By Joseph E. Balmer   |   March 4th, 2017

Fraudulent tax return preparers are back!

tax credit fraudulent

Tips On How To Avoid Fraudulent Tax Preparers

With this being tax season, the Federal Justice Department urges the public to look out for and avoid fraudulent tax preparers who illegally swindle both their clients and the federal treasury.  Below are some tips that may seem obvious and others that may not seem so obvious.

  1. Look for a PTIN.  The IRS requires that all paid tax preparers register with the IRS and obtain a preparer tax identification number (PTIN).
  2. Never allow your refund to be deposited directly into a tax preparer’s bank account.  Courts have barred such a practice.
  3. Never sign a blank return or a return without fully reading it from beginning to end first.
  4. Never allow your tax preparer to mischaracterize expenses.  By this, I mean that you should never allow personal purchases to be wrongly characterized as deductible expenses.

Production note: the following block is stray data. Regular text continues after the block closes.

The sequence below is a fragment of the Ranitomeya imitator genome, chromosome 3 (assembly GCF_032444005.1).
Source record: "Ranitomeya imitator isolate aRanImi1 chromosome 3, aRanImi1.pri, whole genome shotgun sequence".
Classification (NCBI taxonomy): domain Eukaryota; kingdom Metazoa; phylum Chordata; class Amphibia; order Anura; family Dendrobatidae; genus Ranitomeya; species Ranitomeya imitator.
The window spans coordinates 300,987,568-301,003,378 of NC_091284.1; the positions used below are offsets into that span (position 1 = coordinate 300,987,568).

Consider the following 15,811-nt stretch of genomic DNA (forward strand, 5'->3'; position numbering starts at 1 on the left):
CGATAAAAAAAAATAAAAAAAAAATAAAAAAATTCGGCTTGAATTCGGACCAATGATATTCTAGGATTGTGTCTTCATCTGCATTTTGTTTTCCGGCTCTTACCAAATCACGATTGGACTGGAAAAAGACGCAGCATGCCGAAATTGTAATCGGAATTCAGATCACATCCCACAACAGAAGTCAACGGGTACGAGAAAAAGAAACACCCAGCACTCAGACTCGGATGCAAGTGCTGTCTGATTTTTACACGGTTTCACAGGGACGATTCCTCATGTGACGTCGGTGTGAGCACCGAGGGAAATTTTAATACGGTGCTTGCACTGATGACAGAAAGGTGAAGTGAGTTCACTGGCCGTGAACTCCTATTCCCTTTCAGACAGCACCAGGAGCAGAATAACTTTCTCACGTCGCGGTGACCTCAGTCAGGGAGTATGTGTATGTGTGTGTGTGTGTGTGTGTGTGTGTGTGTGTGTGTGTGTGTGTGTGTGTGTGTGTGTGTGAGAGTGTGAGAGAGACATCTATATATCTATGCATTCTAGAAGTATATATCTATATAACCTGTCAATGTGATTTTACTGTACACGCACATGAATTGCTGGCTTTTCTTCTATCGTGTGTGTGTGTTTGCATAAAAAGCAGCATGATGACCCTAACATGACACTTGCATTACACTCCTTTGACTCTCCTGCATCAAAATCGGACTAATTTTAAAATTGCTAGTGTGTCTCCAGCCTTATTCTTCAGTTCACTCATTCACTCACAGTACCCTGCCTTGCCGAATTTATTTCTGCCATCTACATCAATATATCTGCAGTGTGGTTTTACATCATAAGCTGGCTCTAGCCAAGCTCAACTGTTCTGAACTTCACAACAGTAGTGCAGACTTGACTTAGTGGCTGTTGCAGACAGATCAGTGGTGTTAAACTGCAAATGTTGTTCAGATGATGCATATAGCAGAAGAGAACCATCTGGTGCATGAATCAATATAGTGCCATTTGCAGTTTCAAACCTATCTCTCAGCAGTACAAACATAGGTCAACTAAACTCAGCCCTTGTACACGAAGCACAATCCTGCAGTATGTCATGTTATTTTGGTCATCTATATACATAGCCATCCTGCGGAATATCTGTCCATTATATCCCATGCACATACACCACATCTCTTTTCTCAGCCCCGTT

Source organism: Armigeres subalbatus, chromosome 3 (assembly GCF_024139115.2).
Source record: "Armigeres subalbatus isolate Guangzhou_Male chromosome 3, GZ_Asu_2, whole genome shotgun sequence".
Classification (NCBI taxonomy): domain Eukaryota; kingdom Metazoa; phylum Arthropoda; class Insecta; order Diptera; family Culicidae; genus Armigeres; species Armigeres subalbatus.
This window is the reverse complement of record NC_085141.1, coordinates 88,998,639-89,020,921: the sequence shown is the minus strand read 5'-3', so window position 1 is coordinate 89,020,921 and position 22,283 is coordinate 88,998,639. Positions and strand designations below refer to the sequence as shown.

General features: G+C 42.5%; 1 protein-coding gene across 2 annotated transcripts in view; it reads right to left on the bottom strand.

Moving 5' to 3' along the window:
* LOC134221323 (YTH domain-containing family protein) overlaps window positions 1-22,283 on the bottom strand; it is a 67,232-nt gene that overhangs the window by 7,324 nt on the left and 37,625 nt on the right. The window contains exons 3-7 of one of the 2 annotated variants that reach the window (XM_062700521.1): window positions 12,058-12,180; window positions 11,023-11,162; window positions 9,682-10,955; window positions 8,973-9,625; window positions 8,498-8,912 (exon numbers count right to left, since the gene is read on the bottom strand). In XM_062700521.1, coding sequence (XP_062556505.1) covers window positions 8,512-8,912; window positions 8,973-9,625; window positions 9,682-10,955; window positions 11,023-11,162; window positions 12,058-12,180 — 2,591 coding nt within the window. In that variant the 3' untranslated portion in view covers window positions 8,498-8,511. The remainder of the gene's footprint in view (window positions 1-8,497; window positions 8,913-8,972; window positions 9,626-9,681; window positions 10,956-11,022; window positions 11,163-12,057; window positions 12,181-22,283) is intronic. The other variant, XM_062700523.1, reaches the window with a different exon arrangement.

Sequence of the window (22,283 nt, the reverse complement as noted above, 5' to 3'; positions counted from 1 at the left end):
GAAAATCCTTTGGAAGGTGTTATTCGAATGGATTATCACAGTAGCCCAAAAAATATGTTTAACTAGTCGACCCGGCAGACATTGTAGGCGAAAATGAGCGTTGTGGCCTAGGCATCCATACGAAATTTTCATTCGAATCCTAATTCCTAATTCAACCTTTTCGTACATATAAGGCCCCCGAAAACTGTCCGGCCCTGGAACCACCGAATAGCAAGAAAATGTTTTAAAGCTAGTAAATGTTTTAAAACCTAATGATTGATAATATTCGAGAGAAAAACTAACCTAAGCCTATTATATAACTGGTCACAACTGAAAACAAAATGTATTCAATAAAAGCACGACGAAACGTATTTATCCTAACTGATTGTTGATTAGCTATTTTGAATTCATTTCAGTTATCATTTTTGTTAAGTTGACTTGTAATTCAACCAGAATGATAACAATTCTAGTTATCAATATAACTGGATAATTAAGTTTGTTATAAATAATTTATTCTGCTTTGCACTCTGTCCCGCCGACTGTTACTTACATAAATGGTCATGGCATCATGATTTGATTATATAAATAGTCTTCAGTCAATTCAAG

5. Never allow your tax preparer to fabricate expenses or deductions.  Some common ones are the educational credit, the child care credit or the earned income tax credit.
  6. eFile.  The eFiling method is considered the safest and most reliable.
  7. Look for professional credentials or listings with the Better Business Bureau in choosing a tax preparer.
  8. Avoid a tax preparer who engages in any of the following fraudulent acts:
  • Fabricating  fake Form W-2 information;
  • Claiming nonexistent education and first-time homebuyer credits;
  • Claiming nonexistent child and dependent care credits or residential energy credits;
  • Claiming nonexistent fuel tax credits;
  • Inflating unreimbursed employee business expense deductions; and
  • Fraudulently manipulating one’s income to maximize the Earned Income Tax Credit.

IRS Will Never Call You Or Email You about Tax Issues. Beware Of Fraudulent Tax Credit Return Scams

On a related note, look out for identity theft.  Remember that the IRS will never call you or email you about issues related to your taxes.  If you have any doubts about whether an IRS contact is authentic or fraudulent, contact the IRS at 800-829-1040 to confirm it.

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Joseph E. BalmerAbout The Author: Joseph E. Balmer
Joseph Balmer manages the Probate, Trust and Estate Administration department at Dayton, Ohio, law firm, Holzfaster, Cecil, McKnight & Mues, and has been certified by the Ohio State Bar Association as a specialist in Estate Planning, Trust and Probate Law since 2006.

FRAUD ALERT: Avoid Tax Return Scams!
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